10 January 2014
A recent article by surgeon Professor J Meirion Thomas in the Daily Mail angered College members and galvanised some of you into writing to me.
I can fully understand why. I too was very concerned at the tone and content of the article. I have enormous respect for Professor Thomas’ contribution to soft tissue sarcoma surgery but I have a major problem with his foray into gender politics and the medical profession. Although he pointed out that some of the best doctors he works with are women, the general tone of his argument was unhelpful and in my view, it missed the point.
It is unarguable that one of the most significant changes to medicine in recent years has been the rise in the number and proportion of female doctors. In 2012, according to GMC figures, female doctors represented 61% of doctors under 30 years old, and 46% of those aged 30-50.
Prof Thomas claimed the increasing proportion of young female doctors is having a negative effect on the NHS because most women doctors end up working part time and then retire early. In fact, NHS Employers have recently highlighted that women may make up 66% of the part-time workforce, but that 83% of female doctors work 30 hours or more. Is this really just an issue for women? In terms of surgery, we also know from our last surgical workforce census that over 30% of all consultant surgeons indicated they would like to work part-time at some point in their career suggesting that this is an issue for both sexes.
We also know that the proportion of female specialists is changing. Although female doctors were still under-represented on the Specialist Register in 2012 (69% male v 31% female) the number of women specialists increased by 18% in just the five years up to 2012.
The NHS needs to attract the best people and to give both men and women an opportunity to fulfil their potential. It is also crucial that the composition of the medical profession mirrors the demographics of the society it serves including gender and ethnicity. We have made great strides in this direction with 60% of medical graduates being female. Does Professor Thomas really think we should go back to the days when UK medical graduates were predominantly white males?
This relatively recent change in the gender composition of medical graduates means that we can no longer cling to antediluvian concepts. It means the NHS must change how it works; doctors and surgeons of both genders demand more flexibility and the best will go elsewhere if we do not provide this.
It is true, however, that we still need to do more to encourage women to become surgeons. Progress has and is being made as the specialist register figures show: the proportion of women choosing surgery and reaching consultant level is rising year-on-year (from 4.7 per cent in 2001 to 9.24 per cent in 2012). But comparatively small numbers of women choose surgery as a career and for those who do, few become consultants.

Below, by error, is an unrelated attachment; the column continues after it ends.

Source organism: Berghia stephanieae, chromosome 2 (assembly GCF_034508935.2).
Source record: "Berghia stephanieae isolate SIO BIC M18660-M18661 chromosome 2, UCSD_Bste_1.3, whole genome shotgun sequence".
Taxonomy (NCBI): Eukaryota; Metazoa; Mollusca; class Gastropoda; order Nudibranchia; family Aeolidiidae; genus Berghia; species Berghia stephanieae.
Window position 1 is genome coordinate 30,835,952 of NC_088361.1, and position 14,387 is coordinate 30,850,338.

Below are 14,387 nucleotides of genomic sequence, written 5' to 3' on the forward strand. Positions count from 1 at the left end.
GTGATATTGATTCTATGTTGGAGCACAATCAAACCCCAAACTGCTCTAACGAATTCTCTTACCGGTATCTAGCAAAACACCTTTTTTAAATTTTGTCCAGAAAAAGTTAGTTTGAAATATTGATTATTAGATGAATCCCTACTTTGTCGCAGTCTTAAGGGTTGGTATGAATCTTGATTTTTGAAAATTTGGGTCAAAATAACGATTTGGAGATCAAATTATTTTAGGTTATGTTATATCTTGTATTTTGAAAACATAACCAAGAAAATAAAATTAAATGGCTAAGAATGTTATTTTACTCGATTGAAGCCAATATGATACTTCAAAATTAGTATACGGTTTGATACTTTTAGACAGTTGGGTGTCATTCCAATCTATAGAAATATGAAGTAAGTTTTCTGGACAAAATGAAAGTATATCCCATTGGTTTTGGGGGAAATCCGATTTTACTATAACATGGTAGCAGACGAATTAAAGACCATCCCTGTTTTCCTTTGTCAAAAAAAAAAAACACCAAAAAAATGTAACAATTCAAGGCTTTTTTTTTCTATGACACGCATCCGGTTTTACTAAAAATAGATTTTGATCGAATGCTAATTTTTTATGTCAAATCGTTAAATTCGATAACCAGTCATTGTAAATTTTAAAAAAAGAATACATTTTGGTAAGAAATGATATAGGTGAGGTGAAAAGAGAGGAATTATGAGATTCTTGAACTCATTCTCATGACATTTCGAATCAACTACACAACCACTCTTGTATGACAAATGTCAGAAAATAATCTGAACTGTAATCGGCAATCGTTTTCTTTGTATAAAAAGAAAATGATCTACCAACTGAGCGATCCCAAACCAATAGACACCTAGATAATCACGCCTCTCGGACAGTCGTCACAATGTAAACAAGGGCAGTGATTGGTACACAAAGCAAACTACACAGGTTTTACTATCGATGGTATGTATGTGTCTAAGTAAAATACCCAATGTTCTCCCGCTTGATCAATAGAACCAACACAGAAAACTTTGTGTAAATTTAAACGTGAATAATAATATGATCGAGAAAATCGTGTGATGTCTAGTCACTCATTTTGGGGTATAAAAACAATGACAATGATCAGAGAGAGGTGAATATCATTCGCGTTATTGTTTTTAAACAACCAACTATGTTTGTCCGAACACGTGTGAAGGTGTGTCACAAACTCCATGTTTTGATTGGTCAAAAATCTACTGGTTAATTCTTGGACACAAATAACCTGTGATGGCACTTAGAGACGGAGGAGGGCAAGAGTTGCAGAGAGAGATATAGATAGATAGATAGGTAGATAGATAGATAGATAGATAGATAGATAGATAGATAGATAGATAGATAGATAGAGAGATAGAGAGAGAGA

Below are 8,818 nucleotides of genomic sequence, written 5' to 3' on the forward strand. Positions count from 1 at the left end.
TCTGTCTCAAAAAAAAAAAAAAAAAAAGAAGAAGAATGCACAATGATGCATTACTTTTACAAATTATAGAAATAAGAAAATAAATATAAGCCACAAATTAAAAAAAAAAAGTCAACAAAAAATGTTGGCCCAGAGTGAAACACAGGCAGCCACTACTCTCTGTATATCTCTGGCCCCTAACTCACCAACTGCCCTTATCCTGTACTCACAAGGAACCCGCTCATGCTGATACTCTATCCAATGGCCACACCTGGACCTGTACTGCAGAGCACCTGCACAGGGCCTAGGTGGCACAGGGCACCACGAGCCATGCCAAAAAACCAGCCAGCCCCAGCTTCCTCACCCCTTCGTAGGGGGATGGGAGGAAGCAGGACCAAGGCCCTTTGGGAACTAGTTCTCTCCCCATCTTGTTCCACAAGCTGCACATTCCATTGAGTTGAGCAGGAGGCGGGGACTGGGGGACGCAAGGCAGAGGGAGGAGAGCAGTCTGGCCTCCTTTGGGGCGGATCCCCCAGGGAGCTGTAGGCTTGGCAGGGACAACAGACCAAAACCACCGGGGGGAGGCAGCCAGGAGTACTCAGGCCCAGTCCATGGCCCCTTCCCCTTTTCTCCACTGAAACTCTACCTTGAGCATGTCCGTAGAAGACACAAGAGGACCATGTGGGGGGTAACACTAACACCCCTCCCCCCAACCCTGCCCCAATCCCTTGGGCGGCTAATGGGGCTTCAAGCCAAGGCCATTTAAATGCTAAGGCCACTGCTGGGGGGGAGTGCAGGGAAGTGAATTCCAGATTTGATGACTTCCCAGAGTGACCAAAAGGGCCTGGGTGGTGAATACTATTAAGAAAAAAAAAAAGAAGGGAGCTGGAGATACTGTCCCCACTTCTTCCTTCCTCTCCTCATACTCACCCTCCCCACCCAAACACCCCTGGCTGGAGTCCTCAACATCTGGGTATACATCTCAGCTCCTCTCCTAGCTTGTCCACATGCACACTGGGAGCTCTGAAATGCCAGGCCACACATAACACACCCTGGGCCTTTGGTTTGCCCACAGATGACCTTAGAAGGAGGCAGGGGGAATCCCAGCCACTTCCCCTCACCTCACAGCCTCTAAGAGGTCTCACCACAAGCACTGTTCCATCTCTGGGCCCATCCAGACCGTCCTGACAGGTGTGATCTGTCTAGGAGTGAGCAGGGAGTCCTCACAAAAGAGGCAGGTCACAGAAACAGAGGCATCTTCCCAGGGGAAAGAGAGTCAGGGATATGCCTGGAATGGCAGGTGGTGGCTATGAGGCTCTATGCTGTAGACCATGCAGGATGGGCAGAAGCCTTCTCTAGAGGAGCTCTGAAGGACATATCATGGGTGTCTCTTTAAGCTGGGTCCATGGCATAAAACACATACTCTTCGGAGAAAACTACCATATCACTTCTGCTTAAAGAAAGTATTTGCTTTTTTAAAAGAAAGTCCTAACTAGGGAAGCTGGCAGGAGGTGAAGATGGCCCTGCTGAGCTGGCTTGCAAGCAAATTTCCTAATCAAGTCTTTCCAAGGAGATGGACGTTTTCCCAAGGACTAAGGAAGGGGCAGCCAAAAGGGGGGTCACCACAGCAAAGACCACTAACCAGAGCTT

The point that Prof Thomas failed to make is that this shift in workforce demographics does not make women culpable in some way. It is up to us as a profession - and medicine as a whole - to look at why women may be deterred from becoming surgeons or other specialists and find ways to overcome any barriers they face.
Research suggests that a lack of visible role models in surgery may discourage women from considering surgery. At the College, we have five women on the Council who are all excellent role models and who are keen to make an impact in this very important area. Surgery needs to attract the best male and female candidates. Those of us who have been fortunate enough to enjoy a career in surgery have a responsibility to encourage younger generations to apply to the profession. If we don’t do this we will fail to attract the brightest and best and our profession will suffer accordingly.
Our Women in Surgery (WinS) group works to ‘encourage, enable and inspire women to fulfil their surgical ambitions’. The team has piloted a peer mentoring scheme for women, where medical students have been mentored by foundation-level trainees who were in turn mentored by trainees at the level above themselves, continuing up to consultant level.
We should all be thinking about flexible working patterns and training which we know would help all surgeons and if applied appropriately should not affect and indeed could improve patient care. Equally importantly, we must all consider how we can positively influence the attitudes of our colleagues and juniors to attract people of both genders, and from all backgrounds, into surgery.
The Women in Surgery (WinS) website can be found at: www.surgicalcareers.rcseng.ac.uk